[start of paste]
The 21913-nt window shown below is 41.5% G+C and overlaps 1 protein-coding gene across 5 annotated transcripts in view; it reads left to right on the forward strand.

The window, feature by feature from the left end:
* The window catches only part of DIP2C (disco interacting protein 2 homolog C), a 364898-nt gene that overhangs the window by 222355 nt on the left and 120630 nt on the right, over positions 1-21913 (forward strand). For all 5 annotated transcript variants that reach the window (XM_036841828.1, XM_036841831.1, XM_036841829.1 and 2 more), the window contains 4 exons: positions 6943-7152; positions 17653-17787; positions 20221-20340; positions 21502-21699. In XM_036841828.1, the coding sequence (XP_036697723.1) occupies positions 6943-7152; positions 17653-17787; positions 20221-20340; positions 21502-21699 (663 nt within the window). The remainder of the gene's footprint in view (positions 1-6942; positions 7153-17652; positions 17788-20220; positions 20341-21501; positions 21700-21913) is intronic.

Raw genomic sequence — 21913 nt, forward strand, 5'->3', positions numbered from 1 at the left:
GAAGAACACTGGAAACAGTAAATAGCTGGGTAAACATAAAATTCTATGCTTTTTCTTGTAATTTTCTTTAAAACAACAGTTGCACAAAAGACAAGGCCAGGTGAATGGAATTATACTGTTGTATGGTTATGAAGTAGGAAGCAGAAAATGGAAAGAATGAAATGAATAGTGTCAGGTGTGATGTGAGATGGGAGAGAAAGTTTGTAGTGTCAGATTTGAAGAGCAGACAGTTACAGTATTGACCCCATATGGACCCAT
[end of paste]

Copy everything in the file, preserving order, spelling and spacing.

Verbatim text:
The 21913-nt window shown below is 41.5% G+C and overlaps 1 protein-coding gene across 5 annotated transcripts in view; it reads left to right on the forward strand.

The window, feature by feature from the left end:
* The window catches only part of DIP2C (disco interacting protein 2 homolog C), a 364898-nt gene that overhangs the window by 222355 nt on the left and 120630 nt on the right, over positions 1-21913 (forward strand). For all 5 annotated transcript variants that reach the window (XM_036841828.1, XM_036841831.1, XM_036841829.1 and 2 more), the window contains 4 exons: positions 6943-7152; positions 17653-17787; positions 20221-20340; positions 21502-21699. In XM_036841828.1, the coding sequence (XP_036697723.1) occupies positions 6943-7152; positions 17653-17787; positions 20221-20340; positions 21502-21699 (663 nt within the window). The remainder of the gene's footprint in view (positions 1-6942; positions 7153-17652; positions 17788-20220; positions 20341-21501; positions 21700-21913) is intronic.

Raw genomic sequence — 21913 nt, forward strand, 5'->3', positions numbered from 1 at the left:
GAAGAACACTGGAAACAGTAAATAGCTGGGTAAACATAAAATTCTATGCTTTTTCTTGTAATTTTCTTTAAAACAACAGTTGCACAAAAGACAAGGCCAGGTGAATGGAATTATACTGTTGTATGGTTATGAAGTAGGAAGCAGAAAATGGAAAGAATGAAATGAATAGTGTCAGGTGTGATGTGAGATGGGAGAGAAAGTTTGTAGTGTCAGATTTGAAGAGCAGACAGTTACAGTATTGACCCCATATGGACCCAT